When all things tend towards chaos, the freezer is no exception. Here are tips on how to organize your freezer and the best accessories to help you stay organized.
Moving into our new freezer
As we prepared for our move into a rental cottage, we tried to use up as much of our freezer food as possible. While our fridge stays fairly organized, our freezer storage stresses me out!
I think because the goal is always to open and close it as fast as possible to avoid leaking any cold out, we tend to just stuff foods back in without much thought as to where we are tossing them.
Despite our best efforts, here was our old fridge on moving week:
See that red lid container on the right? That was Birch’s leftover birthday cake from October. We all enjoyed it the night before we moved!
Drawer vs. Side by side
The fridge at our cottage is a side by side French door fridge and freezer, and we are kind of liking it! I prefer a “two doors on the top / freezer drawer on the bottom” overall because I think the width is invaluable at times for storing fridge food (like make-ahead meatballs), however, we really like the side-by-side freezer . It’s easier to see without bending over.
Organizing your freezer can help you maximize its benefits, make sure you’re using food up before it’s past its prime, and help you meal plan and meal prep more effectively.
If you are someone with a very messy freezer (or maybe you have a second one in your basement or garage) you will benefit from a freezer declutter and getting some organization tools!
Whether you have a bottom freezer, top freezer, chest, or a side by side, here are practical tips and organizing ideas to help you keep your freezer(s) tidy all the time.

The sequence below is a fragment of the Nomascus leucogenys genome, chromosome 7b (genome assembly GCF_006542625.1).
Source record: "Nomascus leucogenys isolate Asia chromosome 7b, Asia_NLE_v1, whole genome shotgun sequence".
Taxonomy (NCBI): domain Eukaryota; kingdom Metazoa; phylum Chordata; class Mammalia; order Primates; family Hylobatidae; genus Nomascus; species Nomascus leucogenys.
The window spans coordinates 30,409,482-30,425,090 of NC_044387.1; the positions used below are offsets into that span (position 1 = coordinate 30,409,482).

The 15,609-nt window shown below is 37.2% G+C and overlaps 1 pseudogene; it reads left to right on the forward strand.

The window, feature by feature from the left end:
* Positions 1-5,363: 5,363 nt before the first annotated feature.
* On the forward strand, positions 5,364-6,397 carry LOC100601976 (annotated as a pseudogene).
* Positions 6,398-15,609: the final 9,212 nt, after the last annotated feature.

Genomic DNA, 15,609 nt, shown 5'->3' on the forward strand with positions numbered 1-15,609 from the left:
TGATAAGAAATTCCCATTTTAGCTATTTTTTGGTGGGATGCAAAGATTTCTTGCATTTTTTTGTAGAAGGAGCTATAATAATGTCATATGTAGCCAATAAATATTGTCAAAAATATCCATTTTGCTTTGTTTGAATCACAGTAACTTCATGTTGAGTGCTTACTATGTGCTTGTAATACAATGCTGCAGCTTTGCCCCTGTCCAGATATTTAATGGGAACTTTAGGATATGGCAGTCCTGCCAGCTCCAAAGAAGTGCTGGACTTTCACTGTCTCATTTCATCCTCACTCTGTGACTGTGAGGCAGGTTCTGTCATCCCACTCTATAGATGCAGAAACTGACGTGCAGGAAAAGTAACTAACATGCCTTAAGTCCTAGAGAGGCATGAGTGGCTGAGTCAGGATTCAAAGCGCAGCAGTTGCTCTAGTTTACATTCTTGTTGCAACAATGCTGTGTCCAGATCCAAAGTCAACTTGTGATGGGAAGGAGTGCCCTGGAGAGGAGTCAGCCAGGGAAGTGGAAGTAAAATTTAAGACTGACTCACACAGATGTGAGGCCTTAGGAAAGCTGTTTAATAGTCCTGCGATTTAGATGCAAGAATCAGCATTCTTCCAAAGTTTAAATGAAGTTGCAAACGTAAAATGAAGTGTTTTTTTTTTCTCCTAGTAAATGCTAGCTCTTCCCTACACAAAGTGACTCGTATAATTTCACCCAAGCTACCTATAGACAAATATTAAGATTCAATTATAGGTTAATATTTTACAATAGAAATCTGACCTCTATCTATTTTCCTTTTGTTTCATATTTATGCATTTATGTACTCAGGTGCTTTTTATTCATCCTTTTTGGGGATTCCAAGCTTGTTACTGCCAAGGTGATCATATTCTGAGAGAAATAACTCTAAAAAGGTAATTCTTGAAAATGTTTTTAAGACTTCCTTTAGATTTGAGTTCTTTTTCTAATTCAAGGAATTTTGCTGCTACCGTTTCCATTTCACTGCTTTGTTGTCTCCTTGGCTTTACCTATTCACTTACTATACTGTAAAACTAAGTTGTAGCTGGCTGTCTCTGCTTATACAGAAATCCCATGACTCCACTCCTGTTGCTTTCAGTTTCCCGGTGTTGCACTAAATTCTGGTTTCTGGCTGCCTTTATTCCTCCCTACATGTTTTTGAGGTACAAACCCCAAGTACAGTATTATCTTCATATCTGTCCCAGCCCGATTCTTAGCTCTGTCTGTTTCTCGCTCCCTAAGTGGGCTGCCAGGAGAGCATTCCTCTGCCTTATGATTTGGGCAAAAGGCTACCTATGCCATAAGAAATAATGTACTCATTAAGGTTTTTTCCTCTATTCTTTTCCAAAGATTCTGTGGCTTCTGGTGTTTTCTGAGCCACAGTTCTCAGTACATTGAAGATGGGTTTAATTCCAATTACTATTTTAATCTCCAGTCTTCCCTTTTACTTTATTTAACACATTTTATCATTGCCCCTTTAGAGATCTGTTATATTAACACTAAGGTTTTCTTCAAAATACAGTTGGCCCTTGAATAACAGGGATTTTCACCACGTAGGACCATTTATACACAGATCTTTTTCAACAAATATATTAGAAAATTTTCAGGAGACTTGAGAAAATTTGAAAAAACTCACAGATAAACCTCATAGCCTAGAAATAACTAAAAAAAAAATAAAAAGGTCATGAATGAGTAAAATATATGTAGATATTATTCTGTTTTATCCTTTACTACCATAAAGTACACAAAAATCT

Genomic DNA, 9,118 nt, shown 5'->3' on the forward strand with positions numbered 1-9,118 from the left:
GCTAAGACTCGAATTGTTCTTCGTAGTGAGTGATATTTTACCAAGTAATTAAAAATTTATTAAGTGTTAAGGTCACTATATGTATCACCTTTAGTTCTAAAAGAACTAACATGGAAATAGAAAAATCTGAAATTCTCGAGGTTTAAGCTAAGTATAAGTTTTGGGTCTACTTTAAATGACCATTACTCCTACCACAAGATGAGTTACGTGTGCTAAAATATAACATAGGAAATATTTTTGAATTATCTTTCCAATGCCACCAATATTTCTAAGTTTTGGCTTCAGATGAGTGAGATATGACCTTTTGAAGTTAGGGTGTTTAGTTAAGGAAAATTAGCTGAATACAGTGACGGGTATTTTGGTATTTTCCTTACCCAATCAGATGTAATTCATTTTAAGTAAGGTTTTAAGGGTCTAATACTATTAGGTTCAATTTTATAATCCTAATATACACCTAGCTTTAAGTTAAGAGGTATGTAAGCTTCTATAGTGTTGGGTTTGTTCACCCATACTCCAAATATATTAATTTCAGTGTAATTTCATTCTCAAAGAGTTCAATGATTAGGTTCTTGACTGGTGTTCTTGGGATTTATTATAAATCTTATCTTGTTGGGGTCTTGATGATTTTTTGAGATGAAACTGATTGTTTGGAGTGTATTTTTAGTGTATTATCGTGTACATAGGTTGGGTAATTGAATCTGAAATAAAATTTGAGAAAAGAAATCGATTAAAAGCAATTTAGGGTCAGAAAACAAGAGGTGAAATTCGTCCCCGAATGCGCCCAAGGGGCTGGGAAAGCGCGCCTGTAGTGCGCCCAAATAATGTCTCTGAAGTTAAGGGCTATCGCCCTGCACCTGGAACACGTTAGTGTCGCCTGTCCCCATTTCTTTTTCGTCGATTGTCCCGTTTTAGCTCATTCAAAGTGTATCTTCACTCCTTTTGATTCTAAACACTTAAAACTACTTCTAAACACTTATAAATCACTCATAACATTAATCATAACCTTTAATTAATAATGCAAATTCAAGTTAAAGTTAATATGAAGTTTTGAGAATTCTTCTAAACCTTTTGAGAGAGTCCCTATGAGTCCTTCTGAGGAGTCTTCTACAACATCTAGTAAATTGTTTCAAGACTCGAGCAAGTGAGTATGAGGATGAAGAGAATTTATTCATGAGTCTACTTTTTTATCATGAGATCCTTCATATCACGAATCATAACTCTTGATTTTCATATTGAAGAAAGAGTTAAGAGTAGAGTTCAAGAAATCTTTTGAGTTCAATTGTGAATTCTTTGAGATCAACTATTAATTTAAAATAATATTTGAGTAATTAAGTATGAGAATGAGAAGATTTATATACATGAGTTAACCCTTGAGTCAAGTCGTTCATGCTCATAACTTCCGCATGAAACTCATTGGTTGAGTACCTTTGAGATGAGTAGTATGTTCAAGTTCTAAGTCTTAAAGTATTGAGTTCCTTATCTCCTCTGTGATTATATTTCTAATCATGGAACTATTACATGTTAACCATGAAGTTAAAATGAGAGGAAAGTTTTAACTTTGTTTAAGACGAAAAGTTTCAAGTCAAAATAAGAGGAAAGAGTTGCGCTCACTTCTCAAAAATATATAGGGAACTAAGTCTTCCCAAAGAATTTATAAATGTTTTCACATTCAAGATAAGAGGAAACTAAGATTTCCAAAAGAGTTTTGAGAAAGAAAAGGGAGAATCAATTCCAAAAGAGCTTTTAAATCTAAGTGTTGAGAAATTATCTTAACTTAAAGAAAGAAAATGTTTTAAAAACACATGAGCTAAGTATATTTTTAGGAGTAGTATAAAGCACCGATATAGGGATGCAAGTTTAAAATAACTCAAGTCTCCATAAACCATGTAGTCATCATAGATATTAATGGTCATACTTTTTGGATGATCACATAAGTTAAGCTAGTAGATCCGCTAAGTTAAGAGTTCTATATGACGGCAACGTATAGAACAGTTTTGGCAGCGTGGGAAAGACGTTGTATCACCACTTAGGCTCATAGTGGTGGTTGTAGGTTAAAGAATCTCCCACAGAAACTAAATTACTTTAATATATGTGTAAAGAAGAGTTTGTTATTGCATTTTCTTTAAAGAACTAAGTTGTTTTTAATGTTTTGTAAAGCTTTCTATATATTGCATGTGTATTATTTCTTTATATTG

How To Organize Your Freezer
Keep an inventory
Keeping an inventory list is a great way to take note of what’s in the freezer without having to blast your face with cold air! You can make your own or download a printable one like this one from Etsy.
Include the date purchased, the use by date, possibly the date you opened the bag/box, and how many you have inside.
You’ll want the list to be easily accessible in the kitchen so you can cross things off as you use them. Consider storing under a magnet on the side of the fridge, in a nearby drawer, on a bulletin board, or on your phone or computer.
Organize items by expiration date
If you’ve heard of FIFO before as an accounting principle, that concept applies to freezers! FIRST IN, FIRST OUT. It means use your oldest food first! This is challenging to do in a freezer where you’re dumping food on top and burying the oldest stuff, so again, having an organizing system where you rotate through can really help with this.
You can use bins or bags to group like expiration dates with like, or use a vertical storage where you are moving left to right.
Ever peeked into a bag or container and had no clue what was inside? Haven’t we all! Obviously labels are the clear solution for this.
There are a bunch of different labeling options, from Sharpie on a disposable bag (less environmentally friendly!) to Scotch freezer tape to labels that dissolve off with water!
If you’re labeling prepared meals, you can include the ingredients and basic cooking instructions to help you remember how to cook or reheat.
Have food zones
When organizing your food, I like to group by category: breakfast (like waffles), smoothie ingredients or Daily Harvest smoothie cups, desserts (popsicles, ice cream), lunch foods (Daily Harvest bowls), dinner ingredients (frozen veggies, ground beef , chicken nuggets, or frozen pizzas), extras (like ice packs).
Freezer bins can help you sort by category. Our bottom freezer had a movable divider that helped keep the sections separate, and our new fridge has pull out drawers that are nice!